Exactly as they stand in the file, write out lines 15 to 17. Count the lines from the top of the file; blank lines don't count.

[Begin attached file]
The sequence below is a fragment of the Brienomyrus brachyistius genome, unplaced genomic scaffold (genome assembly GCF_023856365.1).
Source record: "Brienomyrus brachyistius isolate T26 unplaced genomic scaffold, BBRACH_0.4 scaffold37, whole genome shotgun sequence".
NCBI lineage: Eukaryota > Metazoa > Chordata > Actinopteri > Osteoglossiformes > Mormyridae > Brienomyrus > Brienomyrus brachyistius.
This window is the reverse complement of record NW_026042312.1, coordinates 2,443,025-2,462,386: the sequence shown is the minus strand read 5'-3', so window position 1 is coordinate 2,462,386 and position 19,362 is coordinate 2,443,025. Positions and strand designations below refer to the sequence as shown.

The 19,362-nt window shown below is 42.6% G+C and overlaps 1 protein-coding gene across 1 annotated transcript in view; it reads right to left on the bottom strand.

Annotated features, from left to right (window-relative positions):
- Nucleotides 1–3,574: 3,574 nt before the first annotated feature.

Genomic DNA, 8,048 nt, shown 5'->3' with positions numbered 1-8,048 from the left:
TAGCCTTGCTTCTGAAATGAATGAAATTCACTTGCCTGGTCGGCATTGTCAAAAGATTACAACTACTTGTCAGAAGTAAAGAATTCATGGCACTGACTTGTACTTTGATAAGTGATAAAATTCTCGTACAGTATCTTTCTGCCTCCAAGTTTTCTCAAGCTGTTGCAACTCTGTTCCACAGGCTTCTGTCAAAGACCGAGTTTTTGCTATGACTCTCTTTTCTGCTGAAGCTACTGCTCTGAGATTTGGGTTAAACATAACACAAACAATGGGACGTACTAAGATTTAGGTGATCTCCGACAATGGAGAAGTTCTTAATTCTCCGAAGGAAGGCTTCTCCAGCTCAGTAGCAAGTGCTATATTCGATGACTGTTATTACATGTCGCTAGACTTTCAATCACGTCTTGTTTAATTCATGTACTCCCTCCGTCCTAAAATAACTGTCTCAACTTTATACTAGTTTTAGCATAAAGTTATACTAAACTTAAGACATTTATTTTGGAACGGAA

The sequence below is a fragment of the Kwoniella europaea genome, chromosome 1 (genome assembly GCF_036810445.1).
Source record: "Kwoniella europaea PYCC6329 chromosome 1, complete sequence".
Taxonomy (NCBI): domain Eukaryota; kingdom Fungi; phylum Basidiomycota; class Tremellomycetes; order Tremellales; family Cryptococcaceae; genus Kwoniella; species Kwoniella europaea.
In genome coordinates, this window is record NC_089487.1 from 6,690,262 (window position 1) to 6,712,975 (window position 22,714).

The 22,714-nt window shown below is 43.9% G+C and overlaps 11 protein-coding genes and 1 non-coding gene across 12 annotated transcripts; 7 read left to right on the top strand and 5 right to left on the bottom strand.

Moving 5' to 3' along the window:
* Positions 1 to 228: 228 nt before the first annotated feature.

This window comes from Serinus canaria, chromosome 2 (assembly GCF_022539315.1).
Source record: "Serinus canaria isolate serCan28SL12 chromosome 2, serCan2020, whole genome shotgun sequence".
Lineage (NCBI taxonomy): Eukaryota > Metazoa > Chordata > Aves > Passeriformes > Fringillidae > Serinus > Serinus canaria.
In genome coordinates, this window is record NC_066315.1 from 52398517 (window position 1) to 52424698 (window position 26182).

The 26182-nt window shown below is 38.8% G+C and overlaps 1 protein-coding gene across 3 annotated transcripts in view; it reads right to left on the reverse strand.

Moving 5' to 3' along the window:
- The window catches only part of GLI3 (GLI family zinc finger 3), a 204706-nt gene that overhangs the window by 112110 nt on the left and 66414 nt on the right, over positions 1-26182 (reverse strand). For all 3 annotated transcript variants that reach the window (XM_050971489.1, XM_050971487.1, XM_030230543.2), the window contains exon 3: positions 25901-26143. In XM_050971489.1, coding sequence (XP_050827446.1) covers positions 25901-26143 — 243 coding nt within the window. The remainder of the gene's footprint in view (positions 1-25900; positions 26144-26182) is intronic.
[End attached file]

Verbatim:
Moving 5' to 3' along the window:
* Positions 1 to 228: 228 nt before the first annotated feature.

This window comes from Serinus canaria, chromosome 2 (assembly GCF_022539315.1).